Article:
In my high school physics course, my teacher implemented a variation on the theme with Fermi Questions on the first day of class. A Fermi question asks participants to make a quick estimate as an answer to a math problem, often about something very big or very small. Perhaps it was equal parts jelly beans and physics class that inspired a guessing game I use in chemistry class.

I teach the mole relationship early on in class and circle back to it in every unit. I like how each time we return to the mole, the students' understanding of the concept, and the bigness of the mole, deepens. With each revisiting, I pose a question for them to guess. How many atoms of iron make up this nail? How many molecules of sugar are in this sugar packet? How many molecules of carbon dioxide can I liberate from a bottle of Diet Coke? And my most recent question: What is the weight in pounds of the oxygen in our classroom?

I asked my students this question a week or so ago in class. They write their names and their guesses on a small strip of paper (and the winner gets the oxygen!). A picture of the guesses of one class is below:

Notice the difference in the sizes of the guesses, from 0.000000001 lbs to 120 lbs. Of course, they immediately want to know who has the best guess, so then I provide them with time and space, but not too much in terms of directions, to figure it out. 

There are several reasons why I love doing these guessing games. First, it heightens their desire to complete the task (that I was always going to make them do anyway). Sure, I could just pass out a worksheet and tell them to calculate it, but asking them to guess first - and making it a contest - makes them invest and makes them want to win. Second, it is a great way to formatively see how they are thinking about the mole, how their understanding of a huge number is progressing. When I first ask about the atoms in a nail, many of the answers are numbers like 100 or 1000 and very few are in scientific notation. It's very hard to comprehend how small the atom is. Would they be able to see atoms if they were 1/100 of a nail? They aren't so sure because, at that point, they struggle to differentiate between a small number and a really really small number. Finally, it gives them a frame of reference for whether or not their answers are correct at the end. When they have first made a guess, they wonder if their answer is correct. They compare it to the guess. They think about what they calculated.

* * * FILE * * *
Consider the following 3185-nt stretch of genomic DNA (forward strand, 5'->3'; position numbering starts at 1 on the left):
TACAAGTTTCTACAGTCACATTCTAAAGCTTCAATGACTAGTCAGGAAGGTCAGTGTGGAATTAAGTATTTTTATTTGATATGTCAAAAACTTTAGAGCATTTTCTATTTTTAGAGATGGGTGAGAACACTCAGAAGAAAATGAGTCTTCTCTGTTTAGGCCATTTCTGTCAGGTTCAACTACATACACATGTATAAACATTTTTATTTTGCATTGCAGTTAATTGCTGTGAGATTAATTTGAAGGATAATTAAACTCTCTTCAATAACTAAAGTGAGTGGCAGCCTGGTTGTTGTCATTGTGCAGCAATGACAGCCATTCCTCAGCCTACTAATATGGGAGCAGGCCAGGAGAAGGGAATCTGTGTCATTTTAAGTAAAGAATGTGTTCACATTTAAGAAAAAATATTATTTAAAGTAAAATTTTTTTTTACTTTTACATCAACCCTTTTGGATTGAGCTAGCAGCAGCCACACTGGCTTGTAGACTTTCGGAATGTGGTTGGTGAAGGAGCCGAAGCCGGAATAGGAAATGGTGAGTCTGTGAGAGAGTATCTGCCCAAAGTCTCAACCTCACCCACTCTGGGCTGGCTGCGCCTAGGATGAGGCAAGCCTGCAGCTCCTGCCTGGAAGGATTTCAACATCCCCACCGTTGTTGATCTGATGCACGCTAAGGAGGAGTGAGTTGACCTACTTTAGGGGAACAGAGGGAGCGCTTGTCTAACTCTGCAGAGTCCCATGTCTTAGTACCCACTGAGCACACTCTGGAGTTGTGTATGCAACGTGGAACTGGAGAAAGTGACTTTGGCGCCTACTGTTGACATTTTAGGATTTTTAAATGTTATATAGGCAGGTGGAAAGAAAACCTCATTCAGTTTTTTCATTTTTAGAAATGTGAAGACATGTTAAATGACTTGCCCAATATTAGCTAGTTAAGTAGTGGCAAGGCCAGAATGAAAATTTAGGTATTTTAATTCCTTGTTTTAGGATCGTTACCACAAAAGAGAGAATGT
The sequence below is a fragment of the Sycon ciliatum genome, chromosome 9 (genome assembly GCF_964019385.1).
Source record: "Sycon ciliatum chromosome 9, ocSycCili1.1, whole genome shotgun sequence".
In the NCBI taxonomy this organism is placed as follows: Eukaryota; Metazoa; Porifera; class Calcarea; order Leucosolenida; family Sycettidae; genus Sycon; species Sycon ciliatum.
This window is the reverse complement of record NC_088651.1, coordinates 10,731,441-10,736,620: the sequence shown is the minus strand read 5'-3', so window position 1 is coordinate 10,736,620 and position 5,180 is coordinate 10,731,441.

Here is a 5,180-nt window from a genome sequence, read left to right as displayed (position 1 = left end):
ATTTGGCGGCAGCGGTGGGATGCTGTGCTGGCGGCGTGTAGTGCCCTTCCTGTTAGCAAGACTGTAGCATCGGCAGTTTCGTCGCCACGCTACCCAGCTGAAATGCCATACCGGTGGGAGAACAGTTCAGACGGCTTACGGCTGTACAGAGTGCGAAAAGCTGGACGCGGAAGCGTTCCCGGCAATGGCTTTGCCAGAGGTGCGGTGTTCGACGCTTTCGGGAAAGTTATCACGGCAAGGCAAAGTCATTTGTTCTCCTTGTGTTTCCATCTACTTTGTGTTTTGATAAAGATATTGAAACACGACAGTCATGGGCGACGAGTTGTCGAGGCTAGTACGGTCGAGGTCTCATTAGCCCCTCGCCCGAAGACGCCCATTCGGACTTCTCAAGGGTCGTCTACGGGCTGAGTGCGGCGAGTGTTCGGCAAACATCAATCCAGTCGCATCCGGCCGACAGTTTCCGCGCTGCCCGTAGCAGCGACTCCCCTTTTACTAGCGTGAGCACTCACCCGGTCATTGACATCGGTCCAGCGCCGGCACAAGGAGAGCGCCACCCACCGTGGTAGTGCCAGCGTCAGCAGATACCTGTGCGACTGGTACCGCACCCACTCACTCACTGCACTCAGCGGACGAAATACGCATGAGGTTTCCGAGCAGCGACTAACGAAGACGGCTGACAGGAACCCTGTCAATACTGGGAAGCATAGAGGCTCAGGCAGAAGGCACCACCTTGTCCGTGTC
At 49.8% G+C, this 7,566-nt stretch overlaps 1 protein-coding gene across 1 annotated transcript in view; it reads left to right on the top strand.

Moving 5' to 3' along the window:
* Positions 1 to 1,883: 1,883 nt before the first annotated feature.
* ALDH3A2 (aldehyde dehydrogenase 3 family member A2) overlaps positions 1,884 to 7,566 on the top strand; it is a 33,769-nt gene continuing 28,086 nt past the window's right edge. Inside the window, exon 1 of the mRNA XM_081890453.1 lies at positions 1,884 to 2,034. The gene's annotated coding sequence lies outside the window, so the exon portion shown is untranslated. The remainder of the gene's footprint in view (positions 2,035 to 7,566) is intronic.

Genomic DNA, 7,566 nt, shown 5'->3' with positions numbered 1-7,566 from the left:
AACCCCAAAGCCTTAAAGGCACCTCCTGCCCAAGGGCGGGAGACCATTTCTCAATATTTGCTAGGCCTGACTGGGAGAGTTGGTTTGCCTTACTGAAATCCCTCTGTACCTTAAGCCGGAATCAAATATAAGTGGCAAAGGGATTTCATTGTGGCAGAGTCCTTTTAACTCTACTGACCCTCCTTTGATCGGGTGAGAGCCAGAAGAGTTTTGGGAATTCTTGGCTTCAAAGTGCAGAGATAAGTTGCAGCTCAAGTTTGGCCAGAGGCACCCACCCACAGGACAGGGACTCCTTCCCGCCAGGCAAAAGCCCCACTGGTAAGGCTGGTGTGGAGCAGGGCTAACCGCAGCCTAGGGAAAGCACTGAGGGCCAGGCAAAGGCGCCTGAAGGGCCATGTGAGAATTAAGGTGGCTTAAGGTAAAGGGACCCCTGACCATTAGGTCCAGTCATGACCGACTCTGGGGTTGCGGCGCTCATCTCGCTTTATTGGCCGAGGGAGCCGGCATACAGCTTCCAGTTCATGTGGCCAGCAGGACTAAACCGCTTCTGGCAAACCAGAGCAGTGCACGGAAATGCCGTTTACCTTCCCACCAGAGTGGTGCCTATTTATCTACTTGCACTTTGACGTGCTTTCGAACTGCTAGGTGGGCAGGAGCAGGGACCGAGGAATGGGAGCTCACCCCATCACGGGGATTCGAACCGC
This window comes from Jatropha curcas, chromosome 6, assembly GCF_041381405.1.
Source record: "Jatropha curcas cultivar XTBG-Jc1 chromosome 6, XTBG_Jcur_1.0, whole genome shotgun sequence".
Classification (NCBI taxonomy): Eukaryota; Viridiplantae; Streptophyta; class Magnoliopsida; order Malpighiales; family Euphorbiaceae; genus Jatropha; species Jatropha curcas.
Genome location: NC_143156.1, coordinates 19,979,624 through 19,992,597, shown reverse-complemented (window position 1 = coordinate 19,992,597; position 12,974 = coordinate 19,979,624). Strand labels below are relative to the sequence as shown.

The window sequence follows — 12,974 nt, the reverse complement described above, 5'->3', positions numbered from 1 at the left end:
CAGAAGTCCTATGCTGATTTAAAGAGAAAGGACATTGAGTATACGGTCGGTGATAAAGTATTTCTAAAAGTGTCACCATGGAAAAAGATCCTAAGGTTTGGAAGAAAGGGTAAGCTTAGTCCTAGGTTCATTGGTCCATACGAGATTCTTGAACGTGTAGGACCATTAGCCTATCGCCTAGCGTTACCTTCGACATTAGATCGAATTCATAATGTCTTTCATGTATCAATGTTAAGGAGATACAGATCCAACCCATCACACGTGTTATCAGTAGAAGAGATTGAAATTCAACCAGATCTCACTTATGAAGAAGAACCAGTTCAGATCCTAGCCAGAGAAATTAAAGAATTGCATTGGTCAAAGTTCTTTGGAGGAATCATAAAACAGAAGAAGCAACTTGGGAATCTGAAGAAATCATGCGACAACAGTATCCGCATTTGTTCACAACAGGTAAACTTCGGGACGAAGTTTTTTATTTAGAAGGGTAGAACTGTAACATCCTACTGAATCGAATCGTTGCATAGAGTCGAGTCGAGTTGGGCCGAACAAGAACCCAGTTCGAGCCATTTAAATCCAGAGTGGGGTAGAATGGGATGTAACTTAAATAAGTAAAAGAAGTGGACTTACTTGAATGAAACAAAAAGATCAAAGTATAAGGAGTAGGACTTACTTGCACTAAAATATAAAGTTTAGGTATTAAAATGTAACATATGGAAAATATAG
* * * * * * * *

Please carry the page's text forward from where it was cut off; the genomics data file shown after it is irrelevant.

As to who had the best guess in the photo above, I don't want to say and spoil it for you or for my future classes, but I highly recommend completing the investigation and the calculation to find out!

Monday, December 9, 2019

There's No Substitute for Good Plans!

It's officially cold and flu season and that means people will be absent from school. And sometimes those people are the teachers! With my school's transition to a 1:1 technology plan for students, my options for sub plans have also changed. Without a computer in the classroom for the substitute to use, I often have to choose activities my students can do without much teacher input. One thing that hasn't changed about my sub plans is my need to do them quickly, especially when I am under the weather. Enter Google Docs.

I created a Google doc called "Roediger Sub Plans." Each time I am absent, I keep all the general information about my teaching schedule the same and just delete and change the specific activities that I am leaving for my students. This saves me a little time since I don't have to re-do all the basic information about where I teach and what time the bells ring and who in my department can help if needed.

After using this process for a while, it occurred to me that I could use Version History in Google docs to streamline my process even more. I started opening the Version History and clicking on dates to find a previous version of sub plans that included a quiz (or whatever). Then I restored that version and made little tweaks as necessary.

Then I remembered about naming versions of documents! So now I give different versions of my sub plans different names to remind me of what was happening in each class in that particular version of my sub plans. To name a version of your document, click the three dots to the right of a date in Version History. Then click on Name this version. You can even flip a digital toggle switch so you can only see the named versions, look for the one you need, and click restore!

When I am scrambling to leave lesson plans for my substitute, any time-saving technique is appreciated. Streamlining sub plans is especially useful when illness takes its toll.